Remarkably, though my piece inspired tremendous vitriol, none of what I laid out is in dispute. The only point of contention is whether these shifts just sort of happened, with the President as an innocent bystander or an ineffective actor, or whether he aided these shifts with his policy framework. If it is the former, then this President is guilty of gross incompetence and one wonders why he is worth defending. Moreover, one wonders why the President should be credited for policy victories like the resuscitation of the auto industry, or, if the Presidency is so ineffective an office, why it is so important to deny it to someone like Mitt Romney. Indeed, Obama defenders – and Obama himself – simply cannot dispute any of the facts above. Is it any wonder this is a close race? Romney may be a comically foolish liar, but Obama isn’t exactly Mr. Credibility.
Moreover, arguing that Obama’s policy framework didn’t contribute to serious problems is foolish, and disrespectful. Many advocates who support Obama, such as Bob Kuttner, Dean Baker, Damon Silvers, Charles Ferguson, Simon Johnson, and Elizabeth Warren, understand that policy is significant, which is why they worked so hard to encourage the President to choose a different policy course than the one he chose. And many people who worked on policy during this period, such as Neil Barofsky, Sheila Bair, and Jeff Connaughton, are perfectly willing to explain how Tim Geithner, Eric Holder, and Barack Obama executed the policies that produced the society I described above. They even wrote books about it, all of which are available from Amazon. You don’t even have to read if you don’t want to. Ferguson made a film called Inside Job about the rampant criminality enabled by Barack Obama. It won an Academy Award.
Obama defenders for the most part simply do not address the core moral question in evaluating the role of any political leader, which is whether the lives of their constituents have improved during that leader’s term and whether society is more just. And the outcomes for Americans under Obama – a historically higher student debt burden, deleveraging of debt occurring only through defaults, larger banks than existed before the crisis, a crushing foreclosure crisis, higher inequality, and a falling median net income – suggest that for most, the answer is no. What people care about – whether their lives are better overall – is basically irrelevant in their calculus. As Kuttner notes, this is the reason that Obama is in a very difficult reelection campaign against a comically weak opponent. The American people think he has done a bad job, because he has. And he has promised, many times, to cut more spending and cut entitlements – Social Security, Medicare, and/or Medicaid. This is what you are voting for when you vote for Barack Obama.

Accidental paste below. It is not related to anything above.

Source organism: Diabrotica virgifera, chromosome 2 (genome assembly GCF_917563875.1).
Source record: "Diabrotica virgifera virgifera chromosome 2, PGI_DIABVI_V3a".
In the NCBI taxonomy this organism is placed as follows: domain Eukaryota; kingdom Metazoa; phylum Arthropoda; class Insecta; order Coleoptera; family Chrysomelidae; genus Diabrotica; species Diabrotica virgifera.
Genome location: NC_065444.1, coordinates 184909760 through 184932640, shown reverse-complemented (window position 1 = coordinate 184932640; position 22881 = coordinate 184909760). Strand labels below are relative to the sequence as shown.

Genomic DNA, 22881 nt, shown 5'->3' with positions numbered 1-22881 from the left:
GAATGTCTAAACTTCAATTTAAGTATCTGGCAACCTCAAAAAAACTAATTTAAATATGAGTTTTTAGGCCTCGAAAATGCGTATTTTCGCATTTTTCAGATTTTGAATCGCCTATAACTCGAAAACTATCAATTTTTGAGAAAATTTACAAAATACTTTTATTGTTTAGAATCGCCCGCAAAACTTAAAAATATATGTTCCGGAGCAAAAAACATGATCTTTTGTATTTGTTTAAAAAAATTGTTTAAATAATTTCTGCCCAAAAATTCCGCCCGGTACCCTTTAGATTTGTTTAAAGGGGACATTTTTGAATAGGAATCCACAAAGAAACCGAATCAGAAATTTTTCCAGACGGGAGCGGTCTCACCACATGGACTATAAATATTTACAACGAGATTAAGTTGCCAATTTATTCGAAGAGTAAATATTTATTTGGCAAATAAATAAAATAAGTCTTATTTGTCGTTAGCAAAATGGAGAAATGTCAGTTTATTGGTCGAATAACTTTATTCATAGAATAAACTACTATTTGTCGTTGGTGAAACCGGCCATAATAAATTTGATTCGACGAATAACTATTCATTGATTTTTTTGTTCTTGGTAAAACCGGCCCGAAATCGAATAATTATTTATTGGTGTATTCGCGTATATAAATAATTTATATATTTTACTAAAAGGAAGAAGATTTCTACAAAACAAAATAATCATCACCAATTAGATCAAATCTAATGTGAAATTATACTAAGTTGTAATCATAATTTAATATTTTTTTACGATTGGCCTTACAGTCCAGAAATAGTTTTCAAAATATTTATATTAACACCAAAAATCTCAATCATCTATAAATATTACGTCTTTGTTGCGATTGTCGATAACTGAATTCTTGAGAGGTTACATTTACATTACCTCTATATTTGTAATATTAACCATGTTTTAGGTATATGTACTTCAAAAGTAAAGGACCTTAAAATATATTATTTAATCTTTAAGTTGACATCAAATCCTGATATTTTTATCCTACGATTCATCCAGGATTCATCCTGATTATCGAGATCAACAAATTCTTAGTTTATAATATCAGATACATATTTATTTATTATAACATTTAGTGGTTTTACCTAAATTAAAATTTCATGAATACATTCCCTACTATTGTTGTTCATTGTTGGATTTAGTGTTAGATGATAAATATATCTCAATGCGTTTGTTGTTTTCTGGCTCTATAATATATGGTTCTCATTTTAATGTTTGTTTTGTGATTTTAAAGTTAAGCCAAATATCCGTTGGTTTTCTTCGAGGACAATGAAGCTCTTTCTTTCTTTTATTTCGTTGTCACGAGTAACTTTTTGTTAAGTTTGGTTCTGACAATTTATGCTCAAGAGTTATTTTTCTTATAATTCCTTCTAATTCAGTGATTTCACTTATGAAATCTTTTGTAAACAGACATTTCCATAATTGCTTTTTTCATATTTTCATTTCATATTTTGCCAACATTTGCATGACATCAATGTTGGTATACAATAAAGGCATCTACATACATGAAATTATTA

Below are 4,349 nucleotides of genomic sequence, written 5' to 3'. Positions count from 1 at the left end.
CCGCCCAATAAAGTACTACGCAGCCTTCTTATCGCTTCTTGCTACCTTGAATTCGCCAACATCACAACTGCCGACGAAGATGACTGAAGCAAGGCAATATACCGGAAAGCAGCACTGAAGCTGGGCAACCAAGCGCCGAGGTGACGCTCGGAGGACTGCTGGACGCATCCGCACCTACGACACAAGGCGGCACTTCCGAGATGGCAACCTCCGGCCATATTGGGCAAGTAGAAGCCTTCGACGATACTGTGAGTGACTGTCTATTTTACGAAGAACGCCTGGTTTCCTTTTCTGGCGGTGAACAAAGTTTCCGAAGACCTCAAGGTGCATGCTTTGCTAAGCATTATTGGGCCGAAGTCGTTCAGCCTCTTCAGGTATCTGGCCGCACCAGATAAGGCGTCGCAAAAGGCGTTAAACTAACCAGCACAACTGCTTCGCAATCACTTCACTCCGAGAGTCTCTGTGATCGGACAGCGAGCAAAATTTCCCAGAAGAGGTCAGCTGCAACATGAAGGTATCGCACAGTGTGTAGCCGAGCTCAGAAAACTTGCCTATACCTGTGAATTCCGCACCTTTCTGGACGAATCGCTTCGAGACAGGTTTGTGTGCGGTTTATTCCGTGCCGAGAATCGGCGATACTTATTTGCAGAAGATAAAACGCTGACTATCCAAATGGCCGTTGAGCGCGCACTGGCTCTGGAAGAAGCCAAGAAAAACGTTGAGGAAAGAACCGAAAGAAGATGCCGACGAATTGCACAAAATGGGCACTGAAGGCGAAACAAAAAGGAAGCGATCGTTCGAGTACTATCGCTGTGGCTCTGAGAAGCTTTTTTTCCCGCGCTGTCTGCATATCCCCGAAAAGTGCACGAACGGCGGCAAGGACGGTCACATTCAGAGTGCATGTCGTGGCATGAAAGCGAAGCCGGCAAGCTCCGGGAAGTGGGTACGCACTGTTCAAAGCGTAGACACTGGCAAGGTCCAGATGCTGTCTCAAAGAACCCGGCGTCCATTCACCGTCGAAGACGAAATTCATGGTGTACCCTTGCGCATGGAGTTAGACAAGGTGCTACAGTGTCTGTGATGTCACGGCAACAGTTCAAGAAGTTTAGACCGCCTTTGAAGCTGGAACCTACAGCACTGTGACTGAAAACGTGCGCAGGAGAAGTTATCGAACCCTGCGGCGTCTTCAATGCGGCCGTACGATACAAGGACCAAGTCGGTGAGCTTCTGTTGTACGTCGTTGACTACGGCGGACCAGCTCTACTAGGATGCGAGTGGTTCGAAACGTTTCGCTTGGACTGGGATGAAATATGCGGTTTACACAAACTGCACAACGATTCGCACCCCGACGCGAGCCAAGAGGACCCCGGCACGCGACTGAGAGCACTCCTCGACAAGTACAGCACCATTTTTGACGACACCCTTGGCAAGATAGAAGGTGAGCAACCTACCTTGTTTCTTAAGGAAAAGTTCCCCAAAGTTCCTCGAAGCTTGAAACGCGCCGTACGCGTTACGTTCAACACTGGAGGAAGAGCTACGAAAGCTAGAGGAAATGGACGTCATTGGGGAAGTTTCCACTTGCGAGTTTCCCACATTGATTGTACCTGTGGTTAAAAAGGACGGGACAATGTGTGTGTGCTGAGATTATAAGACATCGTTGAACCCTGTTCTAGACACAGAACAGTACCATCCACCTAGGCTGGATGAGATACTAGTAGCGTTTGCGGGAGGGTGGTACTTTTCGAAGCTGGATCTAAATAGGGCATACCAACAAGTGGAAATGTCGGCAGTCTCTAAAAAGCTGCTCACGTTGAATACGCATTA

The Resistance Effect
What is gained by not supporting Obama for reelection? Simply put, there is power in resistance. Organized people that distrust and constrain their political leaders can have a significant impact on policymaking.
The President does not sit in the Oval Office and play a video game where he governs the country. The Presidency is constrained by the various checks and balances in our governance system, notably a partisan opposition and public opinion. Under Obama, that partisan opposition has been a right-wing Republican force buttressed by well-funded Tea Party activists. This has made it far easier for Obama to implement conservative policies. Under Mitt Romney, the Democrats will be far more likely to oppose Romney from the left, and the public will be much more likely, as it was under Bush, to mistrust its President and demand social justice.